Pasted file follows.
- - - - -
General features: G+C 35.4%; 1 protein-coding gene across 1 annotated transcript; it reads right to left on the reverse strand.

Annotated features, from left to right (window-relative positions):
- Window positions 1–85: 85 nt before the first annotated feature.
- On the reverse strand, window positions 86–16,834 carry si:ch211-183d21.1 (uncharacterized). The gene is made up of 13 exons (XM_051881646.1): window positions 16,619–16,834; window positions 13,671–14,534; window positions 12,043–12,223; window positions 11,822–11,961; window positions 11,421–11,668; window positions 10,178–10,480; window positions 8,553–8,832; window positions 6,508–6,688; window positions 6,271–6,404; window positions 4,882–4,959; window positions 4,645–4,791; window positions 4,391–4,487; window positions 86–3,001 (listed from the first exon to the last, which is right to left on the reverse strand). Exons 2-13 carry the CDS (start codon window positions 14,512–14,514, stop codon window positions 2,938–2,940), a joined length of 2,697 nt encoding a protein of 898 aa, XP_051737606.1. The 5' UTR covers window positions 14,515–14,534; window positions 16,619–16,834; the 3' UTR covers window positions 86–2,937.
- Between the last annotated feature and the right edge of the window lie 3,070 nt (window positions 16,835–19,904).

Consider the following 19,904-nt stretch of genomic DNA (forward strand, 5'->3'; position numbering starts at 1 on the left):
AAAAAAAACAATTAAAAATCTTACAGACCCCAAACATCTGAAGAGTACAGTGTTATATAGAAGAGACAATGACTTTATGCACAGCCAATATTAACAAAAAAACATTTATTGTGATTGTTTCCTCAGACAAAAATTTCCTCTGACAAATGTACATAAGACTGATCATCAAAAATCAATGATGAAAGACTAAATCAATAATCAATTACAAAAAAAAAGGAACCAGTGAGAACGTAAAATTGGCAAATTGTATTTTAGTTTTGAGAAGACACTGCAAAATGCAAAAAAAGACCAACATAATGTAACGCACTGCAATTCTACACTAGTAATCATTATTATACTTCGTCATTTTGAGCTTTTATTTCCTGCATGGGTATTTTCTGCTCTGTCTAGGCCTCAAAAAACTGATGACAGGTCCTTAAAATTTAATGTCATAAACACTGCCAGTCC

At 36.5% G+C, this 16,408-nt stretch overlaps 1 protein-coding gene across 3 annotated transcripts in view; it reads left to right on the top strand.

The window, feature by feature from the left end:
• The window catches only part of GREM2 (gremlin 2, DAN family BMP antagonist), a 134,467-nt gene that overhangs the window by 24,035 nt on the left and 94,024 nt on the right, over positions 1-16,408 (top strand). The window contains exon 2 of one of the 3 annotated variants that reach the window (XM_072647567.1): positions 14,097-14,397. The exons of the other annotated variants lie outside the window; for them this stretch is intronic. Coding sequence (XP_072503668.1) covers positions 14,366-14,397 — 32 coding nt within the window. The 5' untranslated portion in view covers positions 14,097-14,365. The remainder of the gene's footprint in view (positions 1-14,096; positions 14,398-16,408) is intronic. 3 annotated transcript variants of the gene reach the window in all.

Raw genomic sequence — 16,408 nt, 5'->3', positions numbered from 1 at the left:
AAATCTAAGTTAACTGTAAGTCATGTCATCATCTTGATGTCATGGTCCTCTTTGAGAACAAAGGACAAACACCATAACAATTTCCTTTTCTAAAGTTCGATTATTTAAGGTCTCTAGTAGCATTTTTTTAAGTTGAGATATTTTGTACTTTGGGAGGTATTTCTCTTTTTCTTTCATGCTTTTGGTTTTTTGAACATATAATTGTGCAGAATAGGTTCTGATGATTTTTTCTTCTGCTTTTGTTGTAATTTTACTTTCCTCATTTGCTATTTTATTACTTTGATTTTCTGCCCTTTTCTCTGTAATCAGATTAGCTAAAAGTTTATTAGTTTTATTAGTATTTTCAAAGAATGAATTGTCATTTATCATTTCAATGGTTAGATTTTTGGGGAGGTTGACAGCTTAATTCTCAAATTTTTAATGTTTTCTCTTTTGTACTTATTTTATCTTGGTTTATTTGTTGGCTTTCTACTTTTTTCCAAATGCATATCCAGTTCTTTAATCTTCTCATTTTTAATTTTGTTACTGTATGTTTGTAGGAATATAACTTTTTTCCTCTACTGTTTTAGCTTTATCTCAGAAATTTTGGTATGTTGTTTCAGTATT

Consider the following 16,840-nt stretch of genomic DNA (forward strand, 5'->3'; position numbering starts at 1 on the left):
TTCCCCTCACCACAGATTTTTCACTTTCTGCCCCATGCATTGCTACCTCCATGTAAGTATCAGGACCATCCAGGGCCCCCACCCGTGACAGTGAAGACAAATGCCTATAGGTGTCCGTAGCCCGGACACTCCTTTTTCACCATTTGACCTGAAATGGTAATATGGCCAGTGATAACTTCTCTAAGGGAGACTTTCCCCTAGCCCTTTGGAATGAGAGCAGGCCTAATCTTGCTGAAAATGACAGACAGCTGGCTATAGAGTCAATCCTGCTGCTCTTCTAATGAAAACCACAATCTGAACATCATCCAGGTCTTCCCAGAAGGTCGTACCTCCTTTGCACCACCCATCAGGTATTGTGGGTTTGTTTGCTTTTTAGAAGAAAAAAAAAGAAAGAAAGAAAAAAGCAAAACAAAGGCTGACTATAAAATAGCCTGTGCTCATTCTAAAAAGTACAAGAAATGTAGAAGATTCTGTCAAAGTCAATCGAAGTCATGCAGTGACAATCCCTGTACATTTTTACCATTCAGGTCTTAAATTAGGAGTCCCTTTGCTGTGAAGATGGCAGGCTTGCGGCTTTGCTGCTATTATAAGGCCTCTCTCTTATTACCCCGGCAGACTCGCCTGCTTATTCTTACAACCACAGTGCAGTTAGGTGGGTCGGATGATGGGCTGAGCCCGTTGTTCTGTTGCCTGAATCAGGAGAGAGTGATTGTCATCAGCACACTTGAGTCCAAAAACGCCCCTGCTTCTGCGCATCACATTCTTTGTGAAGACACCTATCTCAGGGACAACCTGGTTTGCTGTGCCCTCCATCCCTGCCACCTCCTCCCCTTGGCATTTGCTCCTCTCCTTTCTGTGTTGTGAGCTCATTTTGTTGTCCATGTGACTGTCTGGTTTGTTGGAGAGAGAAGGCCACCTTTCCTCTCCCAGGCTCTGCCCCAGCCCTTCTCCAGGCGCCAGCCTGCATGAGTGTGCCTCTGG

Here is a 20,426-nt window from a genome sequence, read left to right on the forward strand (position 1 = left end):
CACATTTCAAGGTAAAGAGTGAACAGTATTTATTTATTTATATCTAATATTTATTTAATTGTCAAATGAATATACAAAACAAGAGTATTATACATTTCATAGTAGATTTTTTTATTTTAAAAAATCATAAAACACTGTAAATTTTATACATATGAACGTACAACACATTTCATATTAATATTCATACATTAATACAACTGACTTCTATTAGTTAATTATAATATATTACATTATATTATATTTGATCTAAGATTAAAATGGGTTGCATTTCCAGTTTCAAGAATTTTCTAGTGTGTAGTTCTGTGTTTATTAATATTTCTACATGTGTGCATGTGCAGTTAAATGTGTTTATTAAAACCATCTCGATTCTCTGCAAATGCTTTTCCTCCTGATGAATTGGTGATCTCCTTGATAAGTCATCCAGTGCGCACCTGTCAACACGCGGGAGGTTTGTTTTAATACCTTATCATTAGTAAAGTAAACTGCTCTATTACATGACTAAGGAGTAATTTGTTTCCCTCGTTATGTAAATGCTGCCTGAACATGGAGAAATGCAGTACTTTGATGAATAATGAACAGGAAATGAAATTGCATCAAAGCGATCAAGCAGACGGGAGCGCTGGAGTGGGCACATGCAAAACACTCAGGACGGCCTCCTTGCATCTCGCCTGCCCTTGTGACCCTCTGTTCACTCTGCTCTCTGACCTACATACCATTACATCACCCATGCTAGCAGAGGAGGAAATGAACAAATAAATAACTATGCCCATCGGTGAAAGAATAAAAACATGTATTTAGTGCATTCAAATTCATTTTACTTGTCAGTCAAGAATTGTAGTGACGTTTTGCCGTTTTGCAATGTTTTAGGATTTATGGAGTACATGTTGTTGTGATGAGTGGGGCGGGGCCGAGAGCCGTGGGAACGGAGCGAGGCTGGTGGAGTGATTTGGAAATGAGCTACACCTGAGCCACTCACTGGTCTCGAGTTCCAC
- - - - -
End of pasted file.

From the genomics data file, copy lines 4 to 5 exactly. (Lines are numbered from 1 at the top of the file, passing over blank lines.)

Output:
- On the reverse strand, window positions 86–16,834 carry si:ch211-183d21.1 (uncharacterized). The gene is made up of 13 exons (XM_051881646.1): window positions 16,619–16,834; window positions 13,671–14,534; window positions 12,043–12,223; window positions 11,822–11,961; window positions 11,421–11,668; window positions 10,178–10,480; window positions 8,553–8,832; window positions 6,508–6,688; window positions 6,271–6,404; window positions 4,882–4,959; window positions 4,645–4,791; window positions 4,391–4,487; window positions 86–3,001 (listed from the first exon to the last, which is right to left on the reverse strand). Exons 2-13 carry the CDS (start codon window positions 14,512–14,514, stop codon window positions 2,938–2,940), a joined length of 2,697 nt encoding a protein of 898 aa, XP_051737606.1. The 5' UTR covers window positions 14,515–14,534; window positions 16,619–16,834; the 3' UTR covers window positions 86–2,937.
- Between the last annotated feature and the right edge of the window lie 3,070 nt (window positions 16,835–19,904).